"Discover Cooking, Discuss Life."

Go Back   Discuss Cooking - Cooking Forums > General Cooking Information > Cookware and Accessories
Click Here to Login
Reply
 
Thread Tools Display Modes
 
Old 04-11-2019, 02:32 PM   #1
Senior Cook
 
Join Date: Jan 2012
Posts: 104
ISO on advice/info on knives

I hanged around a shopping mall last week and happened to find that there are many many many different brands and shapes of knife. And the price range was very large too.

In general what is the major difference between a cheaper knife and a more expensive one?

I need one for home and I know that different knives are designed for different purposes. What kind or shape of knife is the best for all purposes? I am not cooking as a professional and I don't often cook at home so we don't want to buy too many different knives which is bad for money, storage and maintenance.

__________________

kenny1999 is offline   Reply With Quote
Old 04-11-2019, 03:08 PM   #2
Chef Extraordinaire
 
Join Date: Jul 2008
Location: Park Drive Bar/Grill Los Angeles
Posts: 13,028
I'm not into knives either so I have a cheap set that does the job for daily general food preparation.

I have something very similar to this set but I know I paid a lot less than that.
https://www.amazon.com/15-Piece-Kitc...s%2C209&sr=8-6
__________________

roadfix is offline   Reply With Quote
Old 04-11-2019, 03:22 PM   #3
Chef Extraordinaire
 
GotGarlic's Avatar
 
Join Date: May 2007
Location: Southeastern Virginia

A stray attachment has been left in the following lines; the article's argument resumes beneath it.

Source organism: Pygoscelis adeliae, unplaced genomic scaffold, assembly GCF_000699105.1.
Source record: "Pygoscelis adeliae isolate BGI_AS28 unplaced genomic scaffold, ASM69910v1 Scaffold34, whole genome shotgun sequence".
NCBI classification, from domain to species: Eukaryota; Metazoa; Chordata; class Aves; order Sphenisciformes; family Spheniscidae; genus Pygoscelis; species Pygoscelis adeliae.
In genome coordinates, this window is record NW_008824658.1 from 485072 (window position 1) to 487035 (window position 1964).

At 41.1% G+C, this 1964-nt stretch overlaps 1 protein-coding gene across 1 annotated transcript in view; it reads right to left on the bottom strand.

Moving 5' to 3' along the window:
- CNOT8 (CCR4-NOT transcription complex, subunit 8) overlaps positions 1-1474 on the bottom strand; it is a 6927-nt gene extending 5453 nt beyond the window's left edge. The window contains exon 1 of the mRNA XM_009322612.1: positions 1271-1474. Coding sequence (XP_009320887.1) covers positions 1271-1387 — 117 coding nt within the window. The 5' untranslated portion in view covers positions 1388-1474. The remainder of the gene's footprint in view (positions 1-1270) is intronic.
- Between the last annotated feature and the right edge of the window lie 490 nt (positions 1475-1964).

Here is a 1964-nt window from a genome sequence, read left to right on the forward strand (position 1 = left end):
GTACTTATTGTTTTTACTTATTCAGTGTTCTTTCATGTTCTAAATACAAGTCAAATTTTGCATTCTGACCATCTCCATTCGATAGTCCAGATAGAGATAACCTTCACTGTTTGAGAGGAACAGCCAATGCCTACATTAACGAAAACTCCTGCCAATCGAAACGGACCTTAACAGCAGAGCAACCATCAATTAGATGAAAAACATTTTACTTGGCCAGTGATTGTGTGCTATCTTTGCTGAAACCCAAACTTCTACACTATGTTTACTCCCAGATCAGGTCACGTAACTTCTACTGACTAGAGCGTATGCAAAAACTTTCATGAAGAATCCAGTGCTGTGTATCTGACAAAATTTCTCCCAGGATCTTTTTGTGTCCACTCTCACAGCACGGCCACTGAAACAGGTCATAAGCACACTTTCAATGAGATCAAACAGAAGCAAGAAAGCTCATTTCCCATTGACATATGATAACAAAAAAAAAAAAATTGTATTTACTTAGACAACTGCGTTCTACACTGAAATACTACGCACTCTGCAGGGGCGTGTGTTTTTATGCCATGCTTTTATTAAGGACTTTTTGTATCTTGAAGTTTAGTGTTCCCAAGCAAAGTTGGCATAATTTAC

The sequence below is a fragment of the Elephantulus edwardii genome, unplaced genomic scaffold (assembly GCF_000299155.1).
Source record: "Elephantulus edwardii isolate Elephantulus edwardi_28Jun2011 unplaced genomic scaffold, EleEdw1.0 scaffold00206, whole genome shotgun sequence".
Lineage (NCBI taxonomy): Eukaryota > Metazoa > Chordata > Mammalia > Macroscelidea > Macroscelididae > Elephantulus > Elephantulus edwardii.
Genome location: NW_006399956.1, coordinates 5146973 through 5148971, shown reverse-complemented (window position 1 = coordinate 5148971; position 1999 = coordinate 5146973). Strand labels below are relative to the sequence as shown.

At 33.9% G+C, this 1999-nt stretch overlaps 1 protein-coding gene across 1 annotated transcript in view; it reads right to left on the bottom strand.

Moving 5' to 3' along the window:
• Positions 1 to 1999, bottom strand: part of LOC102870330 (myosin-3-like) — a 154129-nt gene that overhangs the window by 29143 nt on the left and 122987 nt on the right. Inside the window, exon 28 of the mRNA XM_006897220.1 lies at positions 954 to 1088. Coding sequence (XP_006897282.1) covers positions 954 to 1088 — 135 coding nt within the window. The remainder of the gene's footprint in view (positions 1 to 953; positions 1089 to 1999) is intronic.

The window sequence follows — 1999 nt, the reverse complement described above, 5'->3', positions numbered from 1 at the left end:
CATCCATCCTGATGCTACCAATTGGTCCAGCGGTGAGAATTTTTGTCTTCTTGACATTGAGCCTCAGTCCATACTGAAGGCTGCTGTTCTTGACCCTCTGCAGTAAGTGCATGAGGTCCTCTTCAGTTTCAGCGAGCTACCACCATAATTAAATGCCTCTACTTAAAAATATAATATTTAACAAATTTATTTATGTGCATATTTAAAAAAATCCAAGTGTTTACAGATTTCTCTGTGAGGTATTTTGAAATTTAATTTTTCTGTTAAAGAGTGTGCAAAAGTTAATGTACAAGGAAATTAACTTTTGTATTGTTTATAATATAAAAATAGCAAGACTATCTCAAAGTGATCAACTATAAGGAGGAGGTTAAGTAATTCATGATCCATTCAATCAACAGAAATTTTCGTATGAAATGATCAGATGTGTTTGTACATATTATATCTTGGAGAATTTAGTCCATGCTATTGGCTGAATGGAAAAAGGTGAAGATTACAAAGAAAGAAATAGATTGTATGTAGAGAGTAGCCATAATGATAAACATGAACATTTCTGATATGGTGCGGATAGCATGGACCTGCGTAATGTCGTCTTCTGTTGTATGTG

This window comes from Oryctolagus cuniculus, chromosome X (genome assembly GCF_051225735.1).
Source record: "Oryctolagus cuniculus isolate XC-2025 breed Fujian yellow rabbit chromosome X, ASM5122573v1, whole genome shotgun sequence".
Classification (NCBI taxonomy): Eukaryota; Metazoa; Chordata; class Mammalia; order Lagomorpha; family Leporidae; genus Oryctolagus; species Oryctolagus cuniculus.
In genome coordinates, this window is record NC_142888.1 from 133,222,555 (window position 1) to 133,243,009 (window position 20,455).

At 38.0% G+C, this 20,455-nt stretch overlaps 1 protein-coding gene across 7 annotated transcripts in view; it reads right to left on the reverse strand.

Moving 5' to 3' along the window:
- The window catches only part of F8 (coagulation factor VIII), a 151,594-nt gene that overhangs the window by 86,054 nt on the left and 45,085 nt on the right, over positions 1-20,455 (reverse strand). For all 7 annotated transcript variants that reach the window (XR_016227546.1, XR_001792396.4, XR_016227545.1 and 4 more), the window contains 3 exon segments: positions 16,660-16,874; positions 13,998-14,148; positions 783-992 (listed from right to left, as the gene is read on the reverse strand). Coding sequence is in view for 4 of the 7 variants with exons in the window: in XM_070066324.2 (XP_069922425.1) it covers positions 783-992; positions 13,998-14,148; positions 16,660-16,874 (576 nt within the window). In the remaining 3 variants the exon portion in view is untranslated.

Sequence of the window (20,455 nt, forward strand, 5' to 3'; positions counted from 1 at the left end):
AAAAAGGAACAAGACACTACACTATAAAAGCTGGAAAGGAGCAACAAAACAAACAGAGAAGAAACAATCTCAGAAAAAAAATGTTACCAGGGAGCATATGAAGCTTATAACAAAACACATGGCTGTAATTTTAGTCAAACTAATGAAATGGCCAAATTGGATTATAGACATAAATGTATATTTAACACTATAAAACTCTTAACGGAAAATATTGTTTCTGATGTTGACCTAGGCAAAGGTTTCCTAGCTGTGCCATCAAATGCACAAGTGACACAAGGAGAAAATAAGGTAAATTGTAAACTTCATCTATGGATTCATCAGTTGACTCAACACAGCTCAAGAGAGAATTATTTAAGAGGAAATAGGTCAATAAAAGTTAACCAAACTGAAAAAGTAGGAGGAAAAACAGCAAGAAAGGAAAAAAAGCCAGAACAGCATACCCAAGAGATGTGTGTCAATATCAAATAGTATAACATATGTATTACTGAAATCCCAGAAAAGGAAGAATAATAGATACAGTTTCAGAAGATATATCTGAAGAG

Posts: 22,947
A couple of differences are the quality of the steel and the length of the blade. The knife will last longer if it's full tang, meaning the blade runs the entire length of the knife, into the handle, attached with rivets. And higher quality steel will maintain a sharp edge longer than cheap steel.

The most important quality, though, is that it's comfortable in your hand. I like a 7-inch Santoku knife, but my husband prefers a 9-inch chef's knife. I think it's also important to have a serrated bread knife and a 3-5-inch paring knife for smaller items. It's safer to use a smaller knife than to try to trim small items with a big chef's knife.

So go back to the mall and handle a few knives to see what's comfortable for you.
__________________
Anyplace where people argue about food is a good place.
~ Anthony Bourdain, Parts Unknown, 2018
GotGarlic is offline   Reply With Quote
Old 04-11-2019, 03:25 PM   #4
Sous Chef
 
pepperhead212's Avatar
 
Join Date: Nov 2018
Location: Woodbury, NJ
Posts: 798
You'll have to figure out what is best for you, as far as how you cook, and what you cook. Cheaper knives, as a rule, won't sharpen up as well, and the edge won't stay sharp for as long, though I can say from experience, some expensive knives don't do well in these categories, either! A chefs knife and some paring knives are a good start, but you have to think about what you will be doing. Would you need a bread knife? A boning knife is an essential to me, but would you be using it? This is why it's probably best to buy knives piece by piece, rather than sets - there are usually dust collectors, in things like that.
__________________
Dave
pepperhead212 is offline   Reply With Quote
Old 04-11-2019, 06:55 PM   #5
Master Chef
 
Aunt Bea's Avatar
 
Join Date: Mar 2011
Location: near Mount Pilot
Posts: 7,450
I would experiment with a couple of inexpensive Dexter Russell knives and invest my money in a good knife sharpener.

https://www.restaurantsupply.com/dex...l-chefs-knives

I have an 8" chefs knife, a 3.5"paring knife, and an 8" slicing knife that I bought years ago at Kmart. Those three knives are all I've ever needed to put a meal on the table.

My knife sharpener is a Chef's Choice that I bought in a thrift shop for $6.00.

Good luck!
Aunt Bea is offline   Reply With Quote
Old 04-11-2019, 06:56 PM   #6